Houston Police End Use of Error-Prone Drug Field Tests
by Matthew Clarke
In the summer of 2017, the Houston Police Department announced that it was ending its longstanding practice of using $2 field test kits for drugs that had frequently been used to persuade defendants to plead guilty—even when they were innocent.
In December 2016, the Timothy Cole Exoneration Review Committee, which was created by the Texas Legislature in 2015, issued its final report. The report called the use of inexpensive drug field tests “a significant concern” due to their “questionable reliability.” In Houston alone, the crime lab discovered over 300 drug convictions based on a positive field test of a substance that turned out not to be a drug at all. Former Houston Police Chief Charles McClelland told the Houston Chronicle, “I don’t think any law enforcement agency in America should be doing this anymore.”
The known unreliability of the tests prompted Portland, Oregon to require lab confirmation before guilty pleas can be entered. Despite the widespread knowledge that the tests are unreliable and many factually innocent people have been convicted based upon them, many jurisdictions continue to permit prosecutors to use the tests to obtain guilty pleas even without confirmation by lab testing.
The drug field tests require an officer to place a suspected substance into a pouch of chemicals and look for changes in the color of the chemicals to indicate whether the substance is cocaine, methamphetamine, marijuana, or another controlled substance. But police officers often have little or no training on how use the kits, which results in frequent false positives for the presence of drugs. Crime labs rarely recheck the substance if a defendant pleads guilty, and many defendants plead guilty even when factually innocent.
But inaccurate test results and hundreds of wrongful convictions are not what moved the Houston Police Department to abandon the unreliable field testing; rather, officer safety was what finally prompted the department to abandon them.
In 2016, the federal Drug Enforcement Agency warned local police departments that fentanyl, an opioid often sold as a street drug, is toxic even in amounts too small to be seen. Inhaling small amounts of fentanyl or getting it into a small cut on the skin can be fatal. In May 2017, an Ohio police officer collapsed and was hospitalized after touching fentanyl while brushing off his uniform with his bare hand. The Houston Police Department, which recovered three kilos of fentanyl in one 2017 seizure, decided it was too dangerous to have police officers hande suspected drug samples.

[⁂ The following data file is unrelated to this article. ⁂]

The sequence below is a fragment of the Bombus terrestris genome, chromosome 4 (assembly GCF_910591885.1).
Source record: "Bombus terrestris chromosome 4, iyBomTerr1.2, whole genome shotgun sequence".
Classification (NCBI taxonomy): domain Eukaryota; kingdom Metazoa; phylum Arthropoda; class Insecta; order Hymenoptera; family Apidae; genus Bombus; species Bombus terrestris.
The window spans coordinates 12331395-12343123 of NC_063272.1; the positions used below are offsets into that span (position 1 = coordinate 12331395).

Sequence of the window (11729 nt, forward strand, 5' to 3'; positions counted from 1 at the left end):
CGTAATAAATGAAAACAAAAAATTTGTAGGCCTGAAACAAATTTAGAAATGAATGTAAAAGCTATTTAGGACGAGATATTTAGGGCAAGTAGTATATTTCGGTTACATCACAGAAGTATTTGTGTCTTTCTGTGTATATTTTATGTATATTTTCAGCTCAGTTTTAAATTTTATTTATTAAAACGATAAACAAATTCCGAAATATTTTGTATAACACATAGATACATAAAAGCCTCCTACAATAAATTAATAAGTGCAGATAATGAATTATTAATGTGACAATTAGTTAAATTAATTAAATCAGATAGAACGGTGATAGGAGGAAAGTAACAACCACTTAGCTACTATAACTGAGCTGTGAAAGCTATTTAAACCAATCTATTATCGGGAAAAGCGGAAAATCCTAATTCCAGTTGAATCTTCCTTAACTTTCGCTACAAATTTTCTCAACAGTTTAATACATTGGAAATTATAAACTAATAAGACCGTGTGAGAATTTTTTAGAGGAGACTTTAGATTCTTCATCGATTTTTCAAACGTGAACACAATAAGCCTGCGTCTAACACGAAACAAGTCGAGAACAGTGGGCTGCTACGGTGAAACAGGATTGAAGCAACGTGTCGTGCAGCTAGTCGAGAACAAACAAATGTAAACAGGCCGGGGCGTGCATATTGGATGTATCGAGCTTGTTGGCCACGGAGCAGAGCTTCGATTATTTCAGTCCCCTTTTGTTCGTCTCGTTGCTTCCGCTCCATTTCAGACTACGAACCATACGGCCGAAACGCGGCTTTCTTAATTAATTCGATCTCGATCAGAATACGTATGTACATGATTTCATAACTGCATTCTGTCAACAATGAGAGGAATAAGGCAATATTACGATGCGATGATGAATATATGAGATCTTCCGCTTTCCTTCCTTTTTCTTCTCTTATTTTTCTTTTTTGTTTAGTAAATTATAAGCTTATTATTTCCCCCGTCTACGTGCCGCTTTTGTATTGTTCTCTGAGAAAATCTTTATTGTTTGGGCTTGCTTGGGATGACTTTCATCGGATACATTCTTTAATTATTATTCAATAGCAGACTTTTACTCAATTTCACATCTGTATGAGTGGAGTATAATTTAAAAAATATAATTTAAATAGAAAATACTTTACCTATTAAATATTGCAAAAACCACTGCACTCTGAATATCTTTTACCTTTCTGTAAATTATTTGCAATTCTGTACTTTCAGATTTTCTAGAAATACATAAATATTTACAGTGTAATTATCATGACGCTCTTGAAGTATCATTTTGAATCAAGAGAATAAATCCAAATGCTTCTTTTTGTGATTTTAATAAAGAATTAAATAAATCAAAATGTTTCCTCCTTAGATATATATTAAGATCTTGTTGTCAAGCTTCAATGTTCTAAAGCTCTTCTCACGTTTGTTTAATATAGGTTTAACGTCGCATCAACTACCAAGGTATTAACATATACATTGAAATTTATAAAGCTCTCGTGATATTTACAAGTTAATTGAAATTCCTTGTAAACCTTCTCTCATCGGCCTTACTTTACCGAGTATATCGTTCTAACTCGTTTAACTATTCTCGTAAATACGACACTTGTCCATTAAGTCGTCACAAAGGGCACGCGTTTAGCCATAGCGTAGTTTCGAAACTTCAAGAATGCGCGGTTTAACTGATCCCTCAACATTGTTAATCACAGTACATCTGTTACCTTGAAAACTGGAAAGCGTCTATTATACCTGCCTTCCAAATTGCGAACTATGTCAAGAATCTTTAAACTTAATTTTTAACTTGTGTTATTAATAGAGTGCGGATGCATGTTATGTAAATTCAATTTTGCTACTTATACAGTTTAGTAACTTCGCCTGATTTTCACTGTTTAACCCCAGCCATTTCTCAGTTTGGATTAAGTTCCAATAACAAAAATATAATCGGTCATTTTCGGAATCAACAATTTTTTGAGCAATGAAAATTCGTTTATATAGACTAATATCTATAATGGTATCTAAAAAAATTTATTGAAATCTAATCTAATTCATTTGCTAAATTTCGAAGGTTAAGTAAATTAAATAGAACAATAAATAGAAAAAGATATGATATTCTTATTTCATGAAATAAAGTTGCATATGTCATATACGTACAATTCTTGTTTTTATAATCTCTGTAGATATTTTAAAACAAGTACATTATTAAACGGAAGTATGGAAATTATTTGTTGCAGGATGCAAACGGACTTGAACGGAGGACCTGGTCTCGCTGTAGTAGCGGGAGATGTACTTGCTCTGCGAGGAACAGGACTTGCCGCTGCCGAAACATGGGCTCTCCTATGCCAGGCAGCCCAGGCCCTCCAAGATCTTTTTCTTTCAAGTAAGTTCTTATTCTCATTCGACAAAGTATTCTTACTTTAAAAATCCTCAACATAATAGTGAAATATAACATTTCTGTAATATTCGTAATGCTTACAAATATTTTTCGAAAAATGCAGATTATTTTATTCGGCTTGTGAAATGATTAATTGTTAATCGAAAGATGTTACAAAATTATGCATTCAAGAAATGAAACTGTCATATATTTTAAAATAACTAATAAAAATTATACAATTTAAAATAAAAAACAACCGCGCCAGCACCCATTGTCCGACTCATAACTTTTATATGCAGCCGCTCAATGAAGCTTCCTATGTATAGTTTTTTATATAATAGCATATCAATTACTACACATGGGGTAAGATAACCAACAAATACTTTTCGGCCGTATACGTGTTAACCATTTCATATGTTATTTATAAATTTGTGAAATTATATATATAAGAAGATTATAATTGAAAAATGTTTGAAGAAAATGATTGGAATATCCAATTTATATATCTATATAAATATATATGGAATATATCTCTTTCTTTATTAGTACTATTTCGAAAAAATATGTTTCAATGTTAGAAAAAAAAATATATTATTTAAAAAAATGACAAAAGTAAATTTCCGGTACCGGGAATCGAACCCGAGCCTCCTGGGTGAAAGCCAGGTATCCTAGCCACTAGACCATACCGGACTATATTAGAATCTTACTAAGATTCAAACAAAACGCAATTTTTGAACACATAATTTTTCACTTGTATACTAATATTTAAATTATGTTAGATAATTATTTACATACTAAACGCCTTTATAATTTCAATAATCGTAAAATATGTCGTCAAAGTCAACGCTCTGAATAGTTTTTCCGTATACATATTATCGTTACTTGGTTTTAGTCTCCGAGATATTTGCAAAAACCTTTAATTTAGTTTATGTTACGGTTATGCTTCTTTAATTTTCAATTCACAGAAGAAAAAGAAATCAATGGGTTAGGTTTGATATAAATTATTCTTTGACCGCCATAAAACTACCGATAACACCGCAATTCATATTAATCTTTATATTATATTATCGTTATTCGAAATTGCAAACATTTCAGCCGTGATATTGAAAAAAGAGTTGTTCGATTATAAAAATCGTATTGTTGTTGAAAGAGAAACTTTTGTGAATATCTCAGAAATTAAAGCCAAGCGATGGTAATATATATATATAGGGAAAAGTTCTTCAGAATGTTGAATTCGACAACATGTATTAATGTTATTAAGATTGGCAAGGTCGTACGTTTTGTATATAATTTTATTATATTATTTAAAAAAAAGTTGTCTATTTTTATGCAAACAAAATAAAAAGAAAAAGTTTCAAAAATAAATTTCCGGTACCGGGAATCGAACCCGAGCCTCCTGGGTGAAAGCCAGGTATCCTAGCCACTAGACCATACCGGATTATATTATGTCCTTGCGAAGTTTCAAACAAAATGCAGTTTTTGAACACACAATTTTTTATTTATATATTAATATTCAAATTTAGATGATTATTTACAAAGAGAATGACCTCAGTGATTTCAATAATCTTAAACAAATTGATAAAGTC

“That’s quite a few doses, lethal doses, of this pretty bad substance,” said Houston Police Chief Art Acevedo, announcing the department’s abandonment of field testing. He also noted that the even more potent opioid carfentanil had been discovered in a drug evidence sample.
Acevedo said officers would rely on their “expertise” when making future drug arrests, noting that they have “a wealth of training and experience into what narcotics look like, what they feel like in terms of packaging, the color, the appearance.”
Eliminating the use of the field tests, however, is not a panacea for wrongful drug arrests and convictions. Harris County’s chief public defender acknowledged that the field tests were erratic and unreliable, but relying on an officer’s observations when making a drug arrest decision might produce even more wrongful convictions because defendants—the guilty and innocent alike—are often faced with a choice between pleading guilty and being released on probation immediately or waiting weeks or months in jail awaiting crime lab results.
Sources: www.chron.com, propublica.org, txcourts.gov